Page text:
Short sale approval letters may look like they’ve been obtained simply by experts, but it takes time and doesn’t just happen with luck.
Short sale approval: getting prepared, making it happen
People always ask me how it is that I obtain short sale approval letters with such ease. The truth is, that while I have more short sale processing and negotiating experience than most agents and brokers, I don’t just blink my eyes like Jeannie and make those short sale approval letters appear. I often sweat it, just like everyone else.
Despite the fact that I do not have magical powers, I do have something else on my side—education. One of the most important things than can lead to short sale success for any and all agents is education.
Experience dictates that agents that learn about the short sale process
have increased short sale closings.
Short sale education opportunities abound
There are many ways to become educated about the short sale process and make getting short sale approval letters look easy to obtain. These include:
- Classes at your local board of Realtors®
- Free short sale webinars and workshops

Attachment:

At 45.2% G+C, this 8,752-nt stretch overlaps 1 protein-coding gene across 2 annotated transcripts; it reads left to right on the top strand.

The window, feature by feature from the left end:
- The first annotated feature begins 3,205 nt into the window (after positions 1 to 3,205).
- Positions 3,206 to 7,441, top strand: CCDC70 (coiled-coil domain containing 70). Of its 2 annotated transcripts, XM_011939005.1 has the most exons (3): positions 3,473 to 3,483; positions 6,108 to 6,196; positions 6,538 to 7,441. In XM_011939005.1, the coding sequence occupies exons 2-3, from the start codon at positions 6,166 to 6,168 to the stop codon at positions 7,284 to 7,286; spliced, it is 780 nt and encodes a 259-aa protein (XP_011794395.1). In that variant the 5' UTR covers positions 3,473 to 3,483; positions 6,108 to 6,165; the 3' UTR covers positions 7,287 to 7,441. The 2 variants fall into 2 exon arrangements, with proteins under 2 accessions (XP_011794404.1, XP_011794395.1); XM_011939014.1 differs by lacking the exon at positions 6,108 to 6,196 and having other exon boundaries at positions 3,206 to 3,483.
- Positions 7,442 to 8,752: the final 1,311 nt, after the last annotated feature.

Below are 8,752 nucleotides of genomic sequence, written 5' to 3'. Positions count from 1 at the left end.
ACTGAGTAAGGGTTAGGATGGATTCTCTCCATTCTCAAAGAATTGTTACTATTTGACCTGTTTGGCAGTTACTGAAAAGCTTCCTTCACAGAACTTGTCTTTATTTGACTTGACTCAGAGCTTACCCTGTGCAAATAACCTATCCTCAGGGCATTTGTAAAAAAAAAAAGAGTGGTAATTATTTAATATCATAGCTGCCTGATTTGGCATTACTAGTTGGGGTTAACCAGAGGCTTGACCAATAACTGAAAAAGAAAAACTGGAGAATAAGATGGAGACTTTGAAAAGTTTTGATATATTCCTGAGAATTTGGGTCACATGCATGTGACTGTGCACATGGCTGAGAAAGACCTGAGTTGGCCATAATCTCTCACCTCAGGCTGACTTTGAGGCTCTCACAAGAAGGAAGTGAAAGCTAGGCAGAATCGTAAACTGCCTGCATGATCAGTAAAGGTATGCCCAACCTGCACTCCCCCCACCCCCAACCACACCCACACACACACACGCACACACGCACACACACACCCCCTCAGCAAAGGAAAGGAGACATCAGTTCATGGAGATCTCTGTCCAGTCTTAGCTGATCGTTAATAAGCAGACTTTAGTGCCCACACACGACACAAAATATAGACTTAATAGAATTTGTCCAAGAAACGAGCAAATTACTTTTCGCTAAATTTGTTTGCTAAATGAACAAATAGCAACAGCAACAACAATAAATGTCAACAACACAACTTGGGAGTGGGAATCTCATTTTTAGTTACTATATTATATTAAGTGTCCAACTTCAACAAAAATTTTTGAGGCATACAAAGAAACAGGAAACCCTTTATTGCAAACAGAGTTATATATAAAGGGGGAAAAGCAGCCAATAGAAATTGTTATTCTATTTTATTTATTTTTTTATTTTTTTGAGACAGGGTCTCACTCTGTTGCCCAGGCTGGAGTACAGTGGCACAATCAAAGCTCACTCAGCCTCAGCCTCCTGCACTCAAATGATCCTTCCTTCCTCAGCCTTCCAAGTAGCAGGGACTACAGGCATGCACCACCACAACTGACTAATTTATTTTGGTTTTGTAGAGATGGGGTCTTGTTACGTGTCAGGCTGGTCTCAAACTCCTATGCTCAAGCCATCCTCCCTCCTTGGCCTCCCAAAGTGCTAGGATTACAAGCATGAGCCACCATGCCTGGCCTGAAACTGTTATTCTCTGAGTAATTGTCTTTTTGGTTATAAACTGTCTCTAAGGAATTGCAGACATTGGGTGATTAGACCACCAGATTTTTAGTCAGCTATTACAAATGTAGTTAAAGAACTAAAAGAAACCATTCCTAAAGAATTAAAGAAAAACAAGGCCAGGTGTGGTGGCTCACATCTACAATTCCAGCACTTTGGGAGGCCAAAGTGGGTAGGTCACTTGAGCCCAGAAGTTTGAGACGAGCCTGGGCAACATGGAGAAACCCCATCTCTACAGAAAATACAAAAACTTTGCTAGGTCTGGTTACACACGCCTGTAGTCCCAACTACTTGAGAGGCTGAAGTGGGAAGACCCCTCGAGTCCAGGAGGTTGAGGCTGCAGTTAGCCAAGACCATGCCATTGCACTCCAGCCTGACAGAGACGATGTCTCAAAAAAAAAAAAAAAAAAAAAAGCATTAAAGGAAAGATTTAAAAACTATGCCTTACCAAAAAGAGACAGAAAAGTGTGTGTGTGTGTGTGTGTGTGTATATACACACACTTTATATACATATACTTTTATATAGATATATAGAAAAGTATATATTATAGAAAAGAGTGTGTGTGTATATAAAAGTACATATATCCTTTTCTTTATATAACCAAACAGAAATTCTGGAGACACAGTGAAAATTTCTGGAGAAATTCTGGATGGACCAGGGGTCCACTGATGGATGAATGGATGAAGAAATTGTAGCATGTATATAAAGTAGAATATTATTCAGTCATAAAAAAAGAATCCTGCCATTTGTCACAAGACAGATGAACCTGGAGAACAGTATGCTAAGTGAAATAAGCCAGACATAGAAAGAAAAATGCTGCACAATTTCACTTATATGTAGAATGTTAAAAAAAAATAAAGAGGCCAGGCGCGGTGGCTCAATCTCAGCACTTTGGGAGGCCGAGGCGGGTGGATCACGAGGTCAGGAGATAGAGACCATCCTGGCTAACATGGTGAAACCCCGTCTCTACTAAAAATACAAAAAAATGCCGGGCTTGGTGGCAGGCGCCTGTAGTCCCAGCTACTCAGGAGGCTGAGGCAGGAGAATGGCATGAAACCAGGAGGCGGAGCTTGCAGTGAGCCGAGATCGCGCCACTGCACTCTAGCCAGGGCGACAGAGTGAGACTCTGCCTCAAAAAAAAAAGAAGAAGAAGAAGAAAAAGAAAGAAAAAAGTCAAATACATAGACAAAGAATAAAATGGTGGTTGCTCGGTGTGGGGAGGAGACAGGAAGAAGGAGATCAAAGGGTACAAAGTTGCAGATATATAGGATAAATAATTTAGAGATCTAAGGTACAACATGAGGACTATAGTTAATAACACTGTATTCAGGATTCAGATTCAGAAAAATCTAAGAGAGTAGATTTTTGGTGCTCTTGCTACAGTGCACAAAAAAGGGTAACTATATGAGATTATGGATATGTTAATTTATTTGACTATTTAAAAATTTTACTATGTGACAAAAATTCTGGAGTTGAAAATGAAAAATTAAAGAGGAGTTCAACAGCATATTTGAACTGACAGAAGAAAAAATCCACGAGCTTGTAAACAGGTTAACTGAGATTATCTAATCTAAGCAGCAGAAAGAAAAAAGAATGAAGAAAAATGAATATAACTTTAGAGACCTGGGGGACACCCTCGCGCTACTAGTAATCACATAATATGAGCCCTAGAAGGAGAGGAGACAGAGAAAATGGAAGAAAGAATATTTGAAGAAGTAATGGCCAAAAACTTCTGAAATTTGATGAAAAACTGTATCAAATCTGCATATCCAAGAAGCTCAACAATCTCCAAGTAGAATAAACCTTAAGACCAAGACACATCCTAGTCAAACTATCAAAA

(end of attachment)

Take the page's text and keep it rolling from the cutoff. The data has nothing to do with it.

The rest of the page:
- The short sale or foreclosure specialist designations
As the distressed property arena grows and changes, it is important to always stay abreast of policy changes that may impact how you do your job and how you process any short sale that lands on your plate.
The most important thing to do is to read, read, read. Follow short sale specialists and those who blog about short sales on AGBeat, Google+, facebook, and twitter. Set up a Google Alert for the term ‘short sale’ and you will receive Google’s top short sale picks daily in your email inbox. Visit mortgagor websites to read up on their specific policies and procedures.
Don’t take on too much
And, when you get a call from a prospective short sale seller, make sure that you don’t bit off more than you can chew. Agents in most of America right now are clamoring for listings since we are in the midst of a listing shortage. But, if you are going to take on a short sale, be sure that it is a deal that you can close. And, if you have your doubts, why not partner up with a local agent that can mentor your and assist you in getting the job done? After all, half a commission check is better than none!